There are two events that booked February in the worldwide calendar, and there is a striking similarity between both. At the beginning of February each year, over 150 million viewers tune in to watch one of the most viewed events in the sporting calendar, the Super Bowl, in which two teams fight for the title of world champion. Except all of the teams involved come from America, of course, so it’s not much of a “world” championship. But it would be hard to argue that there’s a team better at the sport anywhere else in the world, although it would also be hard to argue that there’s much interest elsewhere in the world, when that audience is composed over 100 million people in America watching, and barely half that across the rest of the planet.
At the end of February, there’s an event that’s a different story. Typically getting a US audience in only the 30-40 million range (still enough to beat top rated shows like American Idol), but getting a worldwide audience higher than the shoulder-pad wearing ball-throwers, the Academy Awards have a much bigger reach, with audiences genuinely around the world tuning in. But sadly, there’s not much more chance of something non-American winning than there is at the Super Bowl.
“But what about us Brits!” I hear you cry. Certainly the acclamations of “The British are coming!” have been ringing around Oscar red carpets ever since it was uttered first thirty years ago for Chariots Of Fire, and indeed we do have a good track record at the Oscars, undoubtedly helped by the fact that we invented Americans and gave them a handily similar language to our own to use. They even want us to like their games, sending one match a year of the normal Super Bowl season to be played in London now. But we have a much better chance at the film awards, with The King’s Speech and The Social Network in an almost UK vs USA battle to take the top honours this weekend.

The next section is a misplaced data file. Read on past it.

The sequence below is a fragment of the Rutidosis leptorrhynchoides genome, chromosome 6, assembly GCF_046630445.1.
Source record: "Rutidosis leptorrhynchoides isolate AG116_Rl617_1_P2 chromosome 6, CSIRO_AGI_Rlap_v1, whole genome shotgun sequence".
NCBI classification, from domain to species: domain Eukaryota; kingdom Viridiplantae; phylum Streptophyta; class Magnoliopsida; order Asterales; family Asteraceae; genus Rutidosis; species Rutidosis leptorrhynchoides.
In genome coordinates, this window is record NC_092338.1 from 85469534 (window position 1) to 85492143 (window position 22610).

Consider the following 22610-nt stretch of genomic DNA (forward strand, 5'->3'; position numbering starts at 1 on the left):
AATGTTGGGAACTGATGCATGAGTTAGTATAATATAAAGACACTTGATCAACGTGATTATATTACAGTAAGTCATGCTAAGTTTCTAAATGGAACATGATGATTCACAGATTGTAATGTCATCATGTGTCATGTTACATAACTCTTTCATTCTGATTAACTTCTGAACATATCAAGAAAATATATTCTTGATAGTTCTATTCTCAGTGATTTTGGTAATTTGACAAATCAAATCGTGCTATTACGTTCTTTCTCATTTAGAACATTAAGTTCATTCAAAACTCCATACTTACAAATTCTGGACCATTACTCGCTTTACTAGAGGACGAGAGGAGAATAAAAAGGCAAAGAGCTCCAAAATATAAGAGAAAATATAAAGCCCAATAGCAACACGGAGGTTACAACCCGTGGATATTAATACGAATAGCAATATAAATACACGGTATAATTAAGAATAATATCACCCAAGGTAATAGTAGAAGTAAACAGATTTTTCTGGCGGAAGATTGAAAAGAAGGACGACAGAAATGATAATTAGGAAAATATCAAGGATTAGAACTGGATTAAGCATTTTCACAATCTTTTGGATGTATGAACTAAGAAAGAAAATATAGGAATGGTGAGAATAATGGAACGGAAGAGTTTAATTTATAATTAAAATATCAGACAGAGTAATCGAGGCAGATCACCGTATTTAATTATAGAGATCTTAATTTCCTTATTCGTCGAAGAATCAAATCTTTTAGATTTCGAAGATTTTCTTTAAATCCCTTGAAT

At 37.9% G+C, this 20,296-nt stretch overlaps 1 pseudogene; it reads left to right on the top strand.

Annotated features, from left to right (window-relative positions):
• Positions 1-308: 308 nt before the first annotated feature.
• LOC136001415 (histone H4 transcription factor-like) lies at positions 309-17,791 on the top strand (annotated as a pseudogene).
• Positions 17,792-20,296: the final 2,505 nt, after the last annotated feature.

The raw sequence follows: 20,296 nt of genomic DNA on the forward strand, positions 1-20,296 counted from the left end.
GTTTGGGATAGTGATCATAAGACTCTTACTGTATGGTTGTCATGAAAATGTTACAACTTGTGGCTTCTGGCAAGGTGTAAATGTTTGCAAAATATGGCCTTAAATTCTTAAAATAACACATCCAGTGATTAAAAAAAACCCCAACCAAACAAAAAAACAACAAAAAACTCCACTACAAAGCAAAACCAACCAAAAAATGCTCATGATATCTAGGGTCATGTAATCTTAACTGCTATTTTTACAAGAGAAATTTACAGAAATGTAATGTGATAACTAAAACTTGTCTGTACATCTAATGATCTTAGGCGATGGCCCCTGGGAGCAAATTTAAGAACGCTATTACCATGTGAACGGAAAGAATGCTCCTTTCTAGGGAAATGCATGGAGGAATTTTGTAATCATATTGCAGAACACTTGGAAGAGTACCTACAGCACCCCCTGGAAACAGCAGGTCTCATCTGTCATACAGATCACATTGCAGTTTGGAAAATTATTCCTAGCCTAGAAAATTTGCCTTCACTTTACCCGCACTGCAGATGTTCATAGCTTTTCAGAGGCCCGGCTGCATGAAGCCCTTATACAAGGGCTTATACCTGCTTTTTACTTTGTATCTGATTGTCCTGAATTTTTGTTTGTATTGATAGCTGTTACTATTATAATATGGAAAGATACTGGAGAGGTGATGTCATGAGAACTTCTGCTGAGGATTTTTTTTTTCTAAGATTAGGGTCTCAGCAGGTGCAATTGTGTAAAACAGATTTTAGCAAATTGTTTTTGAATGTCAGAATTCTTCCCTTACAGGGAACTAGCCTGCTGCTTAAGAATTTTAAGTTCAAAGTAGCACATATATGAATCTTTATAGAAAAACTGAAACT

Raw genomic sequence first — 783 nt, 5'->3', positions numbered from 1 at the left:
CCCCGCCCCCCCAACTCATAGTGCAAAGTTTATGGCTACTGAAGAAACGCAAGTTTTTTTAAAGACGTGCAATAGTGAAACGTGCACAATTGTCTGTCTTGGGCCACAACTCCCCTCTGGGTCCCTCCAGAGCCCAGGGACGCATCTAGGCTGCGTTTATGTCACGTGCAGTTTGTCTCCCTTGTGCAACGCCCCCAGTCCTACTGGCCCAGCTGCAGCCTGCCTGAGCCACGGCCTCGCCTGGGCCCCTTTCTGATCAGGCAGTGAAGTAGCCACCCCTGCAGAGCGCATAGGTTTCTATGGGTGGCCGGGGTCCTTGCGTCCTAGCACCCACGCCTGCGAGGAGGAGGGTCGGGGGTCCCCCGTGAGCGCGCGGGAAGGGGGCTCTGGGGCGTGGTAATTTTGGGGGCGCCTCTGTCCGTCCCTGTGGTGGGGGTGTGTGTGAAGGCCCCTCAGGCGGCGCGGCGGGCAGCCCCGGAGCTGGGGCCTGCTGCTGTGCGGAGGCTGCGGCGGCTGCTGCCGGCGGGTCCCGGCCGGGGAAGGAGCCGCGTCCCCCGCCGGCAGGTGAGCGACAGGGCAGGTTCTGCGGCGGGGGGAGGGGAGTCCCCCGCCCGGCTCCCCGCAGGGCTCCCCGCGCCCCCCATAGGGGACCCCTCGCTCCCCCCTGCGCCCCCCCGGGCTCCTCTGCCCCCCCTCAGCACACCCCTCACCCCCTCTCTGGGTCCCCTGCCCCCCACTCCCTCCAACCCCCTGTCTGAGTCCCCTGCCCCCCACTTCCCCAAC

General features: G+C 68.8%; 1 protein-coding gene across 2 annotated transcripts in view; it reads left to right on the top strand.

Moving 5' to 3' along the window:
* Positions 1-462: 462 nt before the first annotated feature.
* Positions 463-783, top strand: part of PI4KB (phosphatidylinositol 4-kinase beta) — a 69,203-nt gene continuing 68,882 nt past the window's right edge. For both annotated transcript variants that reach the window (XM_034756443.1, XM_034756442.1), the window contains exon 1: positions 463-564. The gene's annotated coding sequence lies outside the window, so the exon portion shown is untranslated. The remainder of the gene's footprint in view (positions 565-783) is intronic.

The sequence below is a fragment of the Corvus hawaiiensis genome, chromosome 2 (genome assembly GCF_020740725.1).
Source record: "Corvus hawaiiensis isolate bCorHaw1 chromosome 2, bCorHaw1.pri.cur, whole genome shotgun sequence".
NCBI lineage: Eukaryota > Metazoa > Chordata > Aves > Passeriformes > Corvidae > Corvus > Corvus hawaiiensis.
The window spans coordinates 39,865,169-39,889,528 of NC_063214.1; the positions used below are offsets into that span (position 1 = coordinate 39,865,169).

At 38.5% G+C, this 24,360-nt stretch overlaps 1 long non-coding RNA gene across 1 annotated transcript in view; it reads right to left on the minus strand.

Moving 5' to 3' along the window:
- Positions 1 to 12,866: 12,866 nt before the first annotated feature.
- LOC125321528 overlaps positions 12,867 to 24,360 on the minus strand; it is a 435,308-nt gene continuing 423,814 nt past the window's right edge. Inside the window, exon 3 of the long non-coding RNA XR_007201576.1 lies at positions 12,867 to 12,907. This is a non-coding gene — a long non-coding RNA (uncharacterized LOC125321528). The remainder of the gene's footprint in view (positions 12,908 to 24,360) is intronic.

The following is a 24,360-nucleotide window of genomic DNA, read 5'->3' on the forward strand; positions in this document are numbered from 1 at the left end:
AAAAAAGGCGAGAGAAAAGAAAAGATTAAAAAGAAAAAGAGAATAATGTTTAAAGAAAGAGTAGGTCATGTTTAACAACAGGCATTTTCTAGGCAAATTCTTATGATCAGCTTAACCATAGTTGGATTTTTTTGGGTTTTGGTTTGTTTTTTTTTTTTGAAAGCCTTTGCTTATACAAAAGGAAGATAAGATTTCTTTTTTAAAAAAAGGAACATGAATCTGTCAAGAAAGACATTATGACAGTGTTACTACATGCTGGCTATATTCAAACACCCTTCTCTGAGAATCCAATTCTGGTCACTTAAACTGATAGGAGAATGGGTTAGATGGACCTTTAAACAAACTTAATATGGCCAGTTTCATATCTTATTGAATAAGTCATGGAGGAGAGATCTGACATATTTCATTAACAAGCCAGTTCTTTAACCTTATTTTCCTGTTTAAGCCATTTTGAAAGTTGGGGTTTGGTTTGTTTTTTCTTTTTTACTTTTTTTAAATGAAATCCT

Sadly, though, in the previous eighty-two years that the big prize has been handed out, there’s only ever been winners from films produced by one of those two countries. The current scores, in case you were wondering, are USA 72, UK 10, everyone else in the entire world 0. While we might have made inroads into the dominance of the colonies at their own film awards, no-one else much has. There’s a snobbishness about the Oscars that excludes certain types of films and favours others, and that’s as clear this year as almost any other.
No love for foreign language films
Of course, it’s only two years since a film partially in a foreign language won the Best Picture award. Slumdog Millionaire was financed by the UK and featured a lead actor born and raised on these shores, though. It’s one of three films that have taken the big gold statue that aren’t entirely in either English or its American variant, the other two being The Last Emperor and The Godfather Part II. But in eighty years, and over four hundred nominations, only eight other films in a foreign language have even been nominated for the big award.
That wouldn’t be a crime if there wasn’t the quality there, but looking at the past two years does make you wonder why these films don’t get bigger audiences. This year, I’ve managed to see two of the five nominees for Best Foreign Language, Dogtooth and Biutiful. The former is no doubt too much of an off the wall choice to have been seen by many voters, never mind actually chosen, but Biutiful has its lead actor in the Best Actor category, Javier Bardem giving an amazing performance that is (whisper it) at least as good as Colin Firth’s this year. (Although it’s not as good as Colin Firth last year, and he didn’t win, but I digress.)